Meryl Streep's Junk Science

By ACSH Staff — Sep 02, 2009
This piece -- and numerous reader comments upon it -- originally appeared in the National Post:

This piece -- and numerous reader comments upon it -- originally appeared in the National Post:

Meryl Streep, star of the movie Julie & Julia, lashed out this past weekend at the world-famous chef she portrays on screen. In an interview with the British newspaper The Daily Telegraph, Ms. Streep claims that Julia Child's cuisine caused heart disease and calls Child "a pawn of big business." In the process, she attempts to smear the organization I head up, the American Council on Science and Health (ACSH).

Let me share with you the actual facts about Julia Child -- and ACSH.

I got to know Julia some twenty-five years ago. She was no shrinking violet; she was extremely outspoken. She had two major food-related pet peeves: - She despised people who demonized specific foods, like meat, butter and sugar. - She loathed activists who terrified people about the safety of their food.

The two most common statements that Julia would utter on these issues were: "all foods are safe in moderation" and "food is to be enjoyed, not feared."

Ms. Streep attacks the memory of Julia Child by stating that Julia "resisted making a connection between the high-fat diet of heavily-laden cordon bleu-influenced cuisine and cholesterol levels." Nonsense. For Julia, there were no "good foods" or "bad foods" -- just a variety of foods, all in moderation, including an occasional cordon bleu. Julia, unlike her fictional counterpart, exhibited a constant stream of common sense.

Ms. Streep goes on to state that Julia was "in the thrall of something called the American Council on Science and Health, which was a front organization for agro-businesses and petrochemical businesses. They seduced Julia into giving them money."

Here is the real deal: In the spring of 1989, the U. S. experienced its most extensive (and expensive) food scare. And Meryl Streep orchestrated it. She told Americans that apples were "contaminated" with the agricultural chemical Alar (a growth regulator) and that children eating apples were at risk of cancer and other diseases (CBS's 60 Minutes chimed in with a similar story, complete with photos of apples, skull and crossbones, and children in cancer wards). Ms. Streep was omnipresent in the media with her scary message. As I often pointed out, we had an "actress suddenly turned toxicologist" intent on scaring parents about the safety of apples.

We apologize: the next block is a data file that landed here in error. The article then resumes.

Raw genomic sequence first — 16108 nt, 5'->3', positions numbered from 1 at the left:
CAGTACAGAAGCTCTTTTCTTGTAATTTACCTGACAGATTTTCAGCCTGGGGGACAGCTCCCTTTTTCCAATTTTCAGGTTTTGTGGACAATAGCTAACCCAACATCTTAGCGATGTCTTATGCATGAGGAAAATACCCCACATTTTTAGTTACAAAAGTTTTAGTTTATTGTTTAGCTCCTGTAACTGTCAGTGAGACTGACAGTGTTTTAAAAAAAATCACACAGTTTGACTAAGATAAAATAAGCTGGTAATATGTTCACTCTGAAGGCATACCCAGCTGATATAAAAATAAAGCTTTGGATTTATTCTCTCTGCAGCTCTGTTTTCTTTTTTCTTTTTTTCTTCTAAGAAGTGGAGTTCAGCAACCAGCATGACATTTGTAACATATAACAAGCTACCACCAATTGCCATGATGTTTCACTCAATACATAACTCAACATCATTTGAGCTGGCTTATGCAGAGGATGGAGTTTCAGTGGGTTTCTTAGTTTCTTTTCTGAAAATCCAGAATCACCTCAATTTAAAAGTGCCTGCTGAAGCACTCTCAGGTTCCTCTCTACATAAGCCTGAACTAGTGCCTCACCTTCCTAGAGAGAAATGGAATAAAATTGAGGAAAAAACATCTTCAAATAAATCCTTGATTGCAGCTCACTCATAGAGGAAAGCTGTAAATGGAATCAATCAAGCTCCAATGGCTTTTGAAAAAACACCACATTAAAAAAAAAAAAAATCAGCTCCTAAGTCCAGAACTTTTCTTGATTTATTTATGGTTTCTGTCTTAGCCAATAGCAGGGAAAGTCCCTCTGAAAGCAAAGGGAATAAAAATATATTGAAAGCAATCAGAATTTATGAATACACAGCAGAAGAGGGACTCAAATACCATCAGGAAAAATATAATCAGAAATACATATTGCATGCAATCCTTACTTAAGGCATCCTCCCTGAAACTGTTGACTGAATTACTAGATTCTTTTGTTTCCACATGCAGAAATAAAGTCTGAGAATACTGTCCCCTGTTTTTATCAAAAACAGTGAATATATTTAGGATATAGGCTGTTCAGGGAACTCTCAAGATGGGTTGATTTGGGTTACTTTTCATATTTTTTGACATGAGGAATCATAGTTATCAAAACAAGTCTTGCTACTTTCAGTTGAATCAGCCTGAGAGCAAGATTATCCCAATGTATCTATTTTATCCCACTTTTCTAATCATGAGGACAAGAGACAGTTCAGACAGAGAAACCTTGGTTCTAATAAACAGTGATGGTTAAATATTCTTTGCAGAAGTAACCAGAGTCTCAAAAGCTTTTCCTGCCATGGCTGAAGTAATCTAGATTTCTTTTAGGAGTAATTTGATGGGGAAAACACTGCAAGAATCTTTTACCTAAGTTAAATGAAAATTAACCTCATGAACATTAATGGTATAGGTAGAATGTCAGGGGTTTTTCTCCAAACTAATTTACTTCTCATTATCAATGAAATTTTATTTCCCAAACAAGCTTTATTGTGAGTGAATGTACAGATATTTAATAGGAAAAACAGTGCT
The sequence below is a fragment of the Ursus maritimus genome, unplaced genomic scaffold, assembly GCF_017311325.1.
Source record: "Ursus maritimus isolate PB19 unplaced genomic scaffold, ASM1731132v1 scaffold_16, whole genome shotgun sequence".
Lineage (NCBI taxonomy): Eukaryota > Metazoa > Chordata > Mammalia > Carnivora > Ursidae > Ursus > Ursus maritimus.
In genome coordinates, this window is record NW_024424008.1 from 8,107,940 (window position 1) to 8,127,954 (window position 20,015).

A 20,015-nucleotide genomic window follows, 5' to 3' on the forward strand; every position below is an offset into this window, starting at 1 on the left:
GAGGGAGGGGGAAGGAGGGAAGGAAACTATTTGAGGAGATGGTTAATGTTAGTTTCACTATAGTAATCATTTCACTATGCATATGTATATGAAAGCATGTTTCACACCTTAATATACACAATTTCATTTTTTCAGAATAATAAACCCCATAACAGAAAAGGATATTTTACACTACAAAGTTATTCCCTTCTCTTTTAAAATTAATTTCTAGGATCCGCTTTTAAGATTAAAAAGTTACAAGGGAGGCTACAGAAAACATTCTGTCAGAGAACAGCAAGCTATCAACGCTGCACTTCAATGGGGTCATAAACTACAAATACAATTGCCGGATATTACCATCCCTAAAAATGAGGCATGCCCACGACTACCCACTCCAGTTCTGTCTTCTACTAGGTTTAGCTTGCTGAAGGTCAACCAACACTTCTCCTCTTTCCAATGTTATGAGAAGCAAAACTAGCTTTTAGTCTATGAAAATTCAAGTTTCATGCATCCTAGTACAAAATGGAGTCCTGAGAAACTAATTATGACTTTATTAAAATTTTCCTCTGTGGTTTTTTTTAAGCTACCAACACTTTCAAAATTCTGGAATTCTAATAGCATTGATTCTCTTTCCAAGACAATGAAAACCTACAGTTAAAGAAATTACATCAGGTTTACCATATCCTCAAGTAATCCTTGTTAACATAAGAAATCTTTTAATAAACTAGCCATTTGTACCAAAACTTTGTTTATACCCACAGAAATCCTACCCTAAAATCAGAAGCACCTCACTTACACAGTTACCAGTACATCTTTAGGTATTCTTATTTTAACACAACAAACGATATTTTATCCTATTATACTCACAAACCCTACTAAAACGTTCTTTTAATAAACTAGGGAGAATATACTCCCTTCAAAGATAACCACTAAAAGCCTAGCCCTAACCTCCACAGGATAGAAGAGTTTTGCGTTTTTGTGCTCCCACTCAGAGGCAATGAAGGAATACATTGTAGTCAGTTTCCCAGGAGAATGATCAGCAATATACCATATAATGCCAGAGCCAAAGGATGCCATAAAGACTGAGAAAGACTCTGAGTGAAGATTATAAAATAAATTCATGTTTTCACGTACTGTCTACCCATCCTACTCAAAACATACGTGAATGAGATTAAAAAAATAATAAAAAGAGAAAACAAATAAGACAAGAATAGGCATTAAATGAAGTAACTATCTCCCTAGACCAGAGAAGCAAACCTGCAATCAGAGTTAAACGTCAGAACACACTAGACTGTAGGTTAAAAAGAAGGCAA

My organization, ACSH, was quick to respond. The Alar scare was totally without scientific merit. By the early 1990s, authorities ranging from the World Health Organization to U. S. surgeon general C. Everett Koop confirmed that there was never any health risk posed by the use of Alar. Even the late Don Hewitt, creator of 60 Minutes, told me that he regretted having done the Alar segment, but Ed Bradley, the producer of the piece, refused to retract it.

Julia Child was furious at Meryl Streep for her role in the apple scare. She told me so. Meryl Streep was completely discredited as a credible source about "safer foods" -- so it is astounding that she would bring this subject up again some twenty years later. Her accusation that ACSH was/is a front for petrochemical and agricultural interests is absurd. The organization is funded by a full spectrum of foundations, individuals and unrestricted grants from corporations. It covers public health topics as diverse as swine flu, bioterrorism, cigarette smoking and AIDS. ACSH is directed and advised by nearly 400 independent scientists -- and reports on pure science, not hype. Meryl Streep may be an excellent actress, but she has not proven herself knowledgeable about food safety, nutrition and health, Julia Child, or ACSH. When these subjects come up, she'd be better off keeping quiet or just reading her script.